1. Decide what you want. "Know thyself" may sound like a cliché, but it's crucial if you want to make sure you find a role where you'll be happy. Avoid moving from one job or career to another before you narrow down how you want to spend your working hours. For example, ask yourself if autonomy is crucial, or if using your creativity is most important.
When you make a change, take the opportunity to focus on yourself and your needs. Don't skip this step; take the time to identify and evaluate what you want to do next.
Miller suggests that anyone who has trouble with this step can rely on career assessments, including The Birkman Method, the Myers-Briggs Type Indicator, and DISC. The most comprehensive assessment is the Birkman, which measures interests and preferred work styles, organizational strengths, what your behavior communicates to others, and how you want to be treated. Myers-Briggs Type Indicator, the most commonly used personality assessment, helps match your personality type to jobs or careers. Lastly, DISC matches you to careers and jobs based on the emotional components of your personality. Miller notes: "Whichever you choose, you'll learn much more from it if you have someone trained in the assessment walk you through the report."
2. Once you narrow down what you want to do next, Miller suggests you craft an elevator pitch to highlight what you offer your target employer. The best pitches clearly explain how and why you're a good fit for your ideal job. Especially if you're transitioning to a new field or career, be sure you make a solid case for why you're well qualified. Use lingo specific to your new industry and be sure to describe how you can solve a problem for the organization where you want to work.
3. Build your team. Miller calls this your "tribe." These people are willing to help and support you during your career transition. Is there a friend or family member you can turn to when your spirits are low? Who might be willing to brainstorm next steps with you? Do you know someone who can act as a second pair of eyes to review your resume and other job application materials? "Build a team around you and keep in touch with them," Miller suggests.
4. Act on facts, not assumptions. We all get caught up in the popular myth that "the grass is always greener on the other side of the fence." Miller reminds career changers: "Remember, sometimes, that greener grass turns out to be AstroTurf!"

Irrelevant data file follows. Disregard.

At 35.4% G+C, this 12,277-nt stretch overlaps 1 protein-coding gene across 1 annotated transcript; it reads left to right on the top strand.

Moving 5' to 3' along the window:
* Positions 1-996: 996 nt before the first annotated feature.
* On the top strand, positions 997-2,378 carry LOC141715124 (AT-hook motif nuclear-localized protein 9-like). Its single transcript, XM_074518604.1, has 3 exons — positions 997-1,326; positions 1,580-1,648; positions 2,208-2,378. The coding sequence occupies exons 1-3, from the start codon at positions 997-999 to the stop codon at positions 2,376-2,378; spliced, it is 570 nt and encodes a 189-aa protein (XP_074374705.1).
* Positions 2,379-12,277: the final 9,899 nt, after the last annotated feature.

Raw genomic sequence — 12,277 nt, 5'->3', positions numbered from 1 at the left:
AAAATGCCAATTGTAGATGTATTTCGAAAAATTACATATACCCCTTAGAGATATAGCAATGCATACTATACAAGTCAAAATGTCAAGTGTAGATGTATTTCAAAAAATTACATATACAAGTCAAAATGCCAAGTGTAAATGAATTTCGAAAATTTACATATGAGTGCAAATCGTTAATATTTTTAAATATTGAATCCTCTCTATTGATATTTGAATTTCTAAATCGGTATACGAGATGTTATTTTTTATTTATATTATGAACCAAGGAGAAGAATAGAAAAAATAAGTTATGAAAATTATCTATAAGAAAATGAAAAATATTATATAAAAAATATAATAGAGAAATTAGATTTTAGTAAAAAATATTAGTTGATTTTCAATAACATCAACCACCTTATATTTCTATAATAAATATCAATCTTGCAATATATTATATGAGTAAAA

Instead of assuming anything, make sure to use actual research and data to make your decisions and choices about your future. Use all of the resources available to learn about companies and positions, including online and social media tools. Use sites such as Glassdoor.com to find reviews of organizations written by people who work there, and comb through company websites and social media streams to get a sense of company culture.
5. Network strategically. Networking is important for all job seekers, but for people in career transition, it's even more crucial. You must connect with people who can introduce you to decision makers. When you meet new contacts, make sure they understand why you're a good fit for the type of job you want. Use social media tools such as LinkedIn and Twitter to find and target individuals who can be your allies and develop relationships with them. When you target your networking, you will find people willing to advocate for you, which makes all the difference for job seekers.
6. Learn to ask for help. Miller reminds career changers that it's tough (maybe impossible) to head into new territory and to succeed without help. He suggests you "set aside your pride in order to reach for something new. Career change is hard at first; but it gets easier."
Miriam Salpeter is a job search and social media consultant, career coach, author, speaker, resume writer, and owner of Keppie Careers. She is author of Social Networking for Career Success and 100 Conversations for Career Success. Miriam teaches job seekers and entrepreneurs how to incorporate social media tools along with traditional strategies to reach their goals.